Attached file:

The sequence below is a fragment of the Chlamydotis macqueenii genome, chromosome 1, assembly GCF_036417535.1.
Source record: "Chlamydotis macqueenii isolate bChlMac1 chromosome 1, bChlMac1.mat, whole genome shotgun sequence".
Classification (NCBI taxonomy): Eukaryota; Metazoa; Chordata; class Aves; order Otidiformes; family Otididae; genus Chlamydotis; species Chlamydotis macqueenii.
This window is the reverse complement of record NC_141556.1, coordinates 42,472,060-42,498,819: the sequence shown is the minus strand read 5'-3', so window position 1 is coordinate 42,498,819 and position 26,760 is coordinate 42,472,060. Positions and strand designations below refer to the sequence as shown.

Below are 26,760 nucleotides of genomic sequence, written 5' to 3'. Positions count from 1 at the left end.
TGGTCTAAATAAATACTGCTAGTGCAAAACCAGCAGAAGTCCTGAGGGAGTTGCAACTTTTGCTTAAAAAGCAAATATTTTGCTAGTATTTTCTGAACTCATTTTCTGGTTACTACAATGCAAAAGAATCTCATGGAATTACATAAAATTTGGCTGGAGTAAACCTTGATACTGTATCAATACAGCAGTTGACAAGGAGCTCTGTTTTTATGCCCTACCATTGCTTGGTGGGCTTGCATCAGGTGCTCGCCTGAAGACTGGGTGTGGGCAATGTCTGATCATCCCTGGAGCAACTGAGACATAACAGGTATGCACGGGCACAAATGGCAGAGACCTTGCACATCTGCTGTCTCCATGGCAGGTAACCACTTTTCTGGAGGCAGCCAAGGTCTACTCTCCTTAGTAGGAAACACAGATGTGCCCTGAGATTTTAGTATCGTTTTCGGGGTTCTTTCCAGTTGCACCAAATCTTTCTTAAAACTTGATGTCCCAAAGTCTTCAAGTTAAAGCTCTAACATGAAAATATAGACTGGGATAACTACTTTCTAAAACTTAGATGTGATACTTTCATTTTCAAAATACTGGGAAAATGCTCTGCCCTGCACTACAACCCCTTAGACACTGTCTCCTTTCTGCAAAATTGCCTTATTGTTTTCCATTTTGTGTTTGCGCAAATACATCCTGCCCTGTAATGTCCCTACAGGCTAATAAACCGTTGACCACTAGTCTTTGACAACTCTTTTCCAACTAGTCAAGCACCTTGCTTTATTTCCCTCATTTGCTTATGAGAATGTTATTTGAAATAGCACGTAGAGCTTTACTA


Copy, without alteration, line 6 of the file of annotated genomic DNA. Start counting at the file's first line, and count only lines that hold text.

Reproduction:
TGGTCTAAATAAATACTGCTAGTGCAAAACCAGCAGAAGTCCTGAGGGAGTTGCAACTTTTGCTTAAAAAGCAAATATTTTGCTAGTATTTTCTGAACTCATTTTCTGGTTACTACAATGCAAAAGAATCTCATGGAATTACATAAAATTTGGCTGGAGTAAACCTTGATACTGTATCAATACAGCAGTTGACAAGGAGCTCTGTTTTTATGCCCTACCATTGCTTGGTGGGCTTGCATCAGGTGCTCGCCTGAAGACTGGGTGTGGGCAATGTCTGATCATCCCTGGAGCAACTGAGACATAACAGGTATGCACGGGCACAAATGGCAGAGACCTTGCACATCTGCTGTCTCCATGGCAGGTAACCACTTTTCTGGAGGCAGCCAAGGTCTACTCTCCTTAGTAGGAAACACAGATGTGCCCTGAGATTTTAGTATCGTTTTCGGGGTTCTTTCCAGTTGCACCAAATCTTTCTTAAAACTTGATGTCCCAAAGTCTTCAAGTTAAAGCTCTAACATGAAAATATAGACTGGGATAACTACTTTCTAAAACTTAGATGTGATACTTTCATTTTCAAAATACTGGGAAAATGCTCTGCCCTGCACTACAACCCCTTAGACACTGTCTCCTTTCTGCAAAATTGCCTTATTGTTTTCCATTTTGTGTTTGCGCAAATACATCCTGCCCTGTAATGTCCCTACAGGCTAATAAACCGTTGACCACTAGTCTTTGACAACTCTTTTCCAACTAGTCAAGCACCTTGCTTTATTTCCCTCATTTGCTTATGAGAATGTTATTTGAAATAGCACGTAGAGCTTTACTA